According to the U.S. Department of Labor, Labor Day is focused on “the contributions workers have made to the strength, prosperity, and well-being of our country.” As I wrote yesterday, it’s a ridiculous holiday and Marxist on top of it. If there’s one holiday we should get rid of, it’s this one.
Having said that, the Washington Post‘s Christopher Ingraham makes a strong case for actually expanding Labor Day to focus on more “workers”: “the uncompensated labor of moms and dads whose primary occupation is child-rearing and managing their households.” He writes:
As any stay-at-home parent will tell you, there’s little down time. There’s the obvious work of caring for a child, which is particularly intensive in the years before he or she starts school. But the job also typically requires maintaining a household, fulfilling a host of duties such as cleaning, shopping, meal prep and managing the family’s finances and schedules. It’s not uncommon, either, for stay-at-home parents to take on elder-care duties when relatives become infirm.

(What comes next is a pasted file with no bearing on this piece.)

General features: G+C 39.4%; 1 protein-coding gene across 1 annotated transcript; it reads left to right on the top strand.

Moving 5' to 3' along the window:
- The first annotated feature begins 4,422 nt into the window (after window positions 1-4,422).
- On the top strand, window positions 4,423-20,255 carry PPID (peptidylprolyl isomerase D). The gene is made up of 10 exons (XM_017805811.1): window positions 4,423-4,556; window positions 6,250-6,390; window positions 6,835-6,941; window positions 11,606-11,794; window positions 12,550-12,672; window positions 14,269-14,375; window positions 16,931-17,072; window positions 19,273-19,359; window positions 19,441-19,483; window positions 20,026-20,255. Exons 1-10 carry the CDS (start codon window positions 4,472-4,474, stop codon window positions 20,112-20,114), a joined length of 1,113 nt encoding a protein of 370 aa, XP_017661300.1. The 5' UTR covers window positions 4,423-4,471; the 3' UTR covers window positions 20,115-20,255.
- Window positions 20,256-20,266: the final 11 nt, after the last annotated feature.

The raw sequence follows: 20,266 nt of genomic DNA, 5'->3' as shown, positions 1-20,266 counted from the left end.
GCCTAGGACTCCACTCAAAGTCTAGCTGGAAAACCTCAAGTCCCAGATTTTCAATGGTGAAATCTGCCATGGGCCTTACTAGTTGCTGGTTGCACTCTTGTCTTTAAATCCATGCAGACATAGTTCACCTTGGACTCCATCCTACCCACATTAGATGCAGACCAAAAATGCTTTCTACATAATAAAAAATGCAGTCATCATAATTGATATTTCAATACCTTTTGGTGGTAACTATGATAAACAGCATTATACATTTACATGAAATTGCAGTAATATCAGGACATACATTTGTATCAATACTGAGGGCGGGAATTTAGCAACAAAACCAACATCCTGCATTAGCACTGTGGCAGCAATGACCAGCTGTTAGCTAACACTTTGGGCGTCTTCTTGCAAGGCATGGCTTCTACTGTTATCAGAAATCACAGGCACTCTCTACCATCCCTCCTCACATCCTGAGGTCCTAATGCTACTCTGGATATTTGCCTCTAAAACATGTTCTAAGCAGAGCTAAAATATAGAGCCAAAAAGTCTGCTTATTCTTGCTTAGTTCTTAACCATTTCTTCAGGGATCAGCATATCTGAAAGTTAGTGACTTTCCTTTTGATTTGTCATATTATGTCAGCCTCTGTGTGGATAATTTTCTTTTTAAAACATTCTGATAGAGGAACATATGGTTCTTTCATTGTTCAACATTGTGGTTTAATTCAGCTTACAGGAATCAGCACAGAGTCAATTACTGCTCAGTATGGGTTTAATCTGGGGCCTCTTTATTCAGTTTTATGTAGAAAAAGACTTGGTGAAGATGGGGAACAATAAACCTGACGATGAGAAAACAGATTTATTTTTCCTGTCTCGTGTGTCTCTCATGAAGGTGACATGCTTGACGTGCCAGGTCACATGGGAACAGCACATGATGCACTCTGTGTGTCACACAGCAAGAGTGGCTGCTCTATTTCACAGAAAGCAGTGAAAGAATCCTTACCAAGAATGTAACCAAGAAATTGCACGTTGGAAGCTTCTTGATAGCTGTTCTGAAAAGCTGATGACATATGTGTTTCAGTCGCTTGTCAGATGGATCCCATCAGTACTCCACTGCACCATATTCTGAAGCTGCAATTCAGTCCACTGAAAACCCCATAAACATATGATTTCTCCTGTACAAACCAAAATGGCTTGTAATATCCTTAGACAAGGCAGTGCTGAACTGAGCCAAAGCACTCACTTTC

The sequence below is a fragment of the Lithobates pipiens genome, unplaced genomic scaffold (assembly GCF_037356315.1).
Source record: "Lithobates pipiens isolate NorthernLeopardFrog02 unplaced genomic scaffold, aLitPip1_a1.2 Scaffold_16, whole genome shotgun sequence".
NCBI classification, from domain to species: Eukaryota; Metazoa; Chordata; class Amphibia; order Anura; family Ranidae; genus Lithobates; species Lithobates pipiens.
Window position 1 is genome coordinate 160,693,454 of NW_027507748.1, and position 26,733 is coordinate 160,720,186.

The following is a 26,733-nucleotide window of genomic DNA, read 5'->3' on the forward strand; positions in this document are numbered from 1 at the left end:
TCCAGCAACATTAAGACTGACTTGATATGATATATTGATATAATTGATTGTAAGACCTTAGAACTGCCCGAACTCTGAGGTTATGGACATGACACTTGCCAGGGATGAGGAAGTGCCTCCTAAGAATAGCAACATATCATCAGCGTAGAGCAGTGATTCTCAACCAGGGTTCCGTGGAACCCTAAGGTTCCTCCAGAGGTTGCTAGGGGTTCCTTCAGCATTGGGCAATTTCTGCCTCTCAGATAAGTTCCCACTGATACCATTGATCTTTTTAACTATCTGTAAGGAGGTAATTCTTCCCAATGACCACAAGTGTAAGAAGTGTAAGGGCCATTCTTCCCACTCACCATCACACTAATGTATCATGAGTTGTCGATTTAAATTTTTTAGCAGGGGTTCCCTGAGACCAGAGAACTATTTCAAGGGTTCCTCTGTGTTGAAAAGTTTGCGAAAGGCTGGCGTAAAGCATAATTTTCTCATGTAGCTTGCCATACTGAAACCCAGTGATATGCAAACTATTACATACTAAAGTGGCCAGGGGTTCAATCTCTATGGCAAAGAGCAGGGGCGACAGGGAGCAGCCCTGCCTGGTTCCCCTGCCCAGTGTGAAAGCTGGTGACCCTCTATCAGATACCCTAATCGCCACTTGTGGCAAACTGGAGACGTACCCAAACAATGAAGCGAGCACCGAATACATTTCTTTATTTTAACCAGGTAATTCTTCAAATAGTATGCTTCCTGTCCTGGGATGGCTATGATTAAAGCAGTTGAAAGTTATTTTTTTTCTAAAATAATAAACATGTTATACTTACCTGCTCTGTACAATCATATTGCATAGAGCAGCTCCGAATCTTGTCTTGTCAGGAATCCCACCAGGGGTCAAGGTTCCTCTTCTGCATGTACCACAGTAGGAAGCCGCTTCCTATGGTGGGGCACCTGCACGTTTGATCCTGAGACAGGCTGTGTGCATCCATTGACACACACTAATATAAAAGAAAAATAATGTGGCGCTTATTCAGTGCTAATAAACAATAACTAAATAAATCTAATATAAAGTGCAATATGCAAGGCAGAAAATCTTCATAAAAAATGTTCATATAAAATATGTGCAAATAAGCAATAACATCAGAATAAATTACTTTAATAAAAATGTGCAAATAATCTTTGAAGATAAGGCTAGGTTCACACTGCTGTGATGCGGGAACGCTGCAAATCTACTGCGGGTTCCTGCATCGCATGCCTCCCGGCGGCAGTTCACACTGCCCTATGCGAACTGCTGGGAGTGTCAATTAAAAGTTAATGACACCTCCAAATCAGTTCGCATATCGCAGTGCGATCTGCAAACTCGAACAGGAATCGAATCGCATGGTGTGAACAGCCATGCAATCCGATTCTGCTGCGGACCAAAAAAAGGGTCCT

Since the Department of Labor focuses on workers’ contributions to the economy, however, Ingraham finds it important to try and calculate how much stay-at-home moms and dads add:
In Washington, for instance, infant care averages out to about $24,000 per year, according to the Economic Policy Institute, a progressive think tank. The average cost for a year of day care for a 4-year-old is about $19,122. Multiply those figures by the number of kids in the home and you get a pretty good sense of the economic value of stay-at-home parenting.
And that’s not all. As he also explains, several studies have found that there are significant benefits for children who spend more time with their parents, “especially for children in two-parent, middle-income households.” Happy children often grow up to be happy and productive adults. And happy adults add significantly to the economy. Yay!
So? Let’s include stay-at-home moms and dads in the Labor Day festivities?
No. As I argued yesterday, let’s get rid of Labor Day altogether. There’s no need for such a Marxist holiday in a free, capitalist country.
Having a day dedicated to the moms and dads who choose to stay at home to take care of their kids, however? Now that’s a marvelous idea!